Check it Out: Ai Weiwei’s Human Flow

January 17, 2018 | Revolution Newspaper |



(Available now for viewing online)

Filmed in 23 countries over two years the dissident Chinese artist Ai Weiwei brings to the big screen the immense human scale of the worldwide refugee crisis.  Sixty-five million people at the time the film was made, are fleeing war, ethnic cleansing, environmental catastrophe, and that number is rising.  The film begins photographed from the air as a raft, floating through the blue of the Mediterranean sea and then crashes to earth, in a hand held camera moment of people tumbling wet, hungry, and shaken from dangerously overcrowded rafts.  Their sense of relief turns to a 60-day walk across Europe and a journey into statelessness, razor wire, rain, misery, loss, and the shelter of tents, makeshift camps, cubicles built in airport hangers and finally, for those turned away, expulsion into the permanent camps in Turkey, Jordan, and Lebanon where the average stay for a refugee is 26 years.

The film began in 2015 when Ai Weiwei was finally granted a passport.  In 2009 he was arrested and beaten and held for 81 days for creating art that put the names and faces of the over 5,000 school children who died in the Sichuan earthquake, mourning their loss and giving an international platform to the parents who were protesting shoddy government construction in a region where 7,000 classrooms collapsed.  After a four-year battle he was granted a passport and just happened to be on the Greek island of Lesbos at the start of what would become the exodus of a half million people.

Interviewed by Canadian TV, Ai Weiwei spoke to why he made this film, “It’s very hard not to act in such a crisis. As an artist you have to find your own way and your own language to respond to the situation. I always have to try and find a language to build up this kind of communication between people who are desperate and have no chance for their voice to be heard and then the people who are privileged and think this has nothing to do with our real life and turn their faces away. So as artist I always have to make this kind of argument and find a language to present my ideas.” (CBC News, September 27, 2017)

The film’s aerial photography gives witness to the destruction of Mosul by the U.S. in Iraq, to the journey of the Rohingya from Myanmar walking across the fields and rivers of Bangladesh, to sub-Saharan Africa where 26 percent of the world’s refugees are presently located, to the vast network of permanent camps stretching across the Middle East, and finally to the open-air prison of Gaza and the U.S.-Mexican border.  On the ground Ai Weiwei gives voice to the people living through this and to their hopes and their dignified determination to be treated as human beings.  Last year in New York City he premiered an installation where the middle class clothes of the Syrian refugees that were collected from the belongings left on the shores of Lesbos, were washed, dried, ironed, displayed, and preserved for New Yorkers to experience the obvious connections to life they recognize in their own city.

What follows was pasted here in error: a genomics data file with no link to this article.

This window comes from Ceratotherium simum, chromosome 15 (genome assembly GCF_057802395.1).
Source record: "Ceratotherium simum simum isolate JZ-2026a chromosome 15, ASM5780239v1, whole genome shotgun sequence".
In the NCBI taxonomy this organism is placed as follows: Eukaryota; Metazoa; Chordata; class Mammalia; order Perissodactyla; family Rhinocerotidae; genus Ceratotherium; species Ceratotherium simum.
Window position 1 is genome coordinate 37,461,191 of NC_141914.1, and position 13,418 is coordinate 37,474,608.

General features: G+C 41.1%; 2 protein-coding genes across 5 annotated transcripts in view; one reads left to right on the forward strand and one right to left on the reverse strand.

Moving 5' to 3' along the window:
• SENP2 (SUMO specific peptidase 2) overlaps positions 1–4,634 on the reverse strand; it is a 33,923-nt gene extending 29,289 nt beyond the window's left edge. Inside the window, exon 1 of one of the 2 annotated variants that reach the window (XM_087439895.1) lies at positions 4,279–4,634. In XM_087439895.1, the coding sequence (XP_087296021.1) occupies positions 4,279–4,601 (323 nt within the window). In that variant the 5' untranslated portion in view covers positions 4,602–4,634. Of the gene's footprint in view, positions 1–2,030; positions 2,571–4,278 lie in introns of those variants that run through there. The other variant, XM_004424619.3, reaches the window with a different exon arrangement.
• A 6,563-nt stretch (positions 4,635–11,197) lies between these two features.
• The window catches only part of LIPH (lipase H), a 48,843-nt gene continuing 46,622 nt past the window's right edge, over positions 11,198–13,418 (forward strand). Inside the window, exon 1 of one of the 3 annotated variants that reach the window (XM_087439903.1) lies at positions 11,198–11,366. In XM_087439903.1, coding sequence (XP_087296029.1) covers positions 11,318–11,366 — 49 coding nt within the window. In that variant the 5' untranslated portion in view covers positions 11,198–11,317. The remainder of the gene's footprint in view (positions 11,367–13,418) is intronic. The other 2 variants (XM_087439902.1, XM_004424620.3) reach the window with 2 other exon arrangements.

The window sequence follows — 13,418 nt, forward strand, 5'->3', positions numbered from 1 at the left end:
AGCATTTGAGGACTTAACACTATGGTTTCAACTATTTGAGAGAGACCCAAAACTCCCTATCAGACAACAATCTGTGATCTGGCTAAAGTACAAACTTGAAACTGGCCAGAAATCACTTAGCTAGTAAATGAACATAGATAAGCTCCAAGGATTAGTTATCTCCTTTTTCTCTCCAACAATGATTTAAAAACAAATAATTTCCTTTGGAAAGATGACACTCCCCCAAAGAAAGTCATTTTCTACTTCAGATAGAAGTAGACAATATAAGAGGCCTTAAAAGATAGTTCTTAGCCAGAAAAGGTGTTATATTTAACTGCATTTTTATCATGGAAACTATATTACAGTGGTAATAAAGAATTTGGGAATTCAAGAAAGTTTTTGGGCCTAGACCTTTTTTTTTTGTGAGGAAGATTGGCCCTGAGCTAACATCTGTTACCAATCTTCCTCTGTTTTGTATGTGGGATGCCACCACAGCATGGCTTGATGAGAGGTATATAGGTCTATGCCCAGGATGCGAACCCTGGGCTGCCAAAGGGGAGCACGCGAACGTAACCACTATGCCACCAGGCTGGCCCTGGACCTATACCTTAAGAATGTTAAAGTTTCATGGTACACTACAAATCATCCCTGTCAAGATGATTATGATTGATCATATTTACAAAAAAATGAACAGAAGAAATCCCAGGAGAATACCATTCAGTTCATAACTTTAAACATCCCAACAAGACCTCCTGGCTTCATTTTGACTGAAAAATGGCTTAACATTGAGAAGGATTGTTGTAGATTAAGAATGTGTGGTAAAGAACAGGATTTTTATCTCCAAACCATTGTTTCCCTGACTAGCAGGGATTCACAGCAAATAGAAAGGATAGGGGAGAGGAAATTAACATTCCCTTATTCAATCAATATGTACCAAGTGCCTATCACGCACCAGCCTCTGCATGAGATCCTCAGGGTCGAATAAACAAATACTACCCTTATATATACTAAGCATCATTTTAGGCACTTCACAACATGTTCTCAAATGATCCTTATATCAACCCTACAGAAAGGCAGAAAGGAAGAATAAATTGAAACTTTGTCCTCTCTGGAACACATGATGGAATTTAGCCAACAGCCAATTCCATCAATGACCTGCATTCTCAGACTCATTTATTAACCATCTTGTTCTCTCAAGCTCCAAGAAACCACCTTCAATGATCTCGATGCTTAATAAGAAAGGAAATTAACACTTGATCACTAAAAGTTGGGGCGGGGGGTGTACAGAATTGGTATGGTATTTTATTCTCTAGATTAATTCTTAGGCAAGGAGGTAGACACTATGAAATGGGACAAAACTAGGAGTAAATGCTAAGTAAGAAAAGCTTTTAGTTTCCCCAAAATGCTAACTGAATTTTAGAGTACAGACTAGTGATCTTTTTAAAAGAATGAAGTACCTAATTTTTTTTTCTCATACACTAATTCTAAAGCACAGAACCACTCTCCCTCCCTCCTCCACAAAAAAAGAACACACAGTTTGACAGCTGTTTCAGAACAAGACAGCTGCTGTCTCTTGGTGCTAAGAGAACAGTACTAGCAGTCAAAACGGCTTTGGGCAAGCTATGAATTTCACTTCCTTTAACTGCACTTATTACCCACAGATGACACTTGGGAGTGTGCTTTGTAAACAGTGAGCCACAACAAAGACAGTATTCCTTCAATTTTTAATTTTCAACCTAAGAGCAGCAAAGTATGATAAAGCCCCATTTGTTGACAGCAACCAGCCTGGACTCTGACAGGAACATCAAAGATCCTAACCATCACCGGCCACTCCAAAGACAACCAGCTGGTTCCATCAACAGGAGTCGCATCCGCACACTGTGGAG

Ai Weiwei’s humanitarian vision has implicit criticism of the West. His work is not intended to offer causes or solutions but this crisis is examined with an ability to show his audience the magnitude and scale of what is taking place in a very short period of time as well as an intimate look at what it is like to be someone living through this. As a reviewer in England put it—it sits like a cannon ball on your heart.

As someone watching this with Bob Avakian’s words “Internationalism—The Whole World Comes First” ringing in my ears it rips you away from the 24-hour news cycle where events of such magnitude are quickly buried—allowing you to take in the ramifications of a world where the whole post-World War II world is unraveling, where the crimes of what your country is doing to the planet and the scale of human misery it is creating are brought home. This film is witness to a few short years from 2015 to 2017, only a few of the opening pages of what climate change and the unending wars for U.S. and its Western allies’ domination of the world have already wrought.

A crisis of this magnitude, a crisis as existential as this cannot be understood much less solved without another kind of lens that zooms in and zooms out being used.  Ai Weiwei went from being the darling of those who tore down the Cultural Revolution and restored capitalism in China to being a public enemy because he persisted in honestly examining what capitalism was doing to China. People who truly want to stand with the people also have the responsibility to look squarely at the system that is causing this, and both the reality and the morality of persisting with such a moribund way of life, when that system and that way of life is not just holding humanity back but threatening its very existence. This too often goes unexamined because the first wave of communist revolutions has been dismissed and put aside—leaving people to see no other option when there is another way the world COULD be. There is no one else—anywhere on this planet—who has done the work that Bob Avakian has done on this, no one else who has laid the basis in theory and in strategy for a whole new wave of revolution to transform the world towards the goal of eliminating all exploitation and oppression. Watching this film makes you appreciate through the eyes of an artist like Ai Weiwei just what we have in a communist leader like Bob Avakian. It makes you feel both the imperative and the reality that this cannonball COULD be and MUST be lifted from the hearts of humankind.




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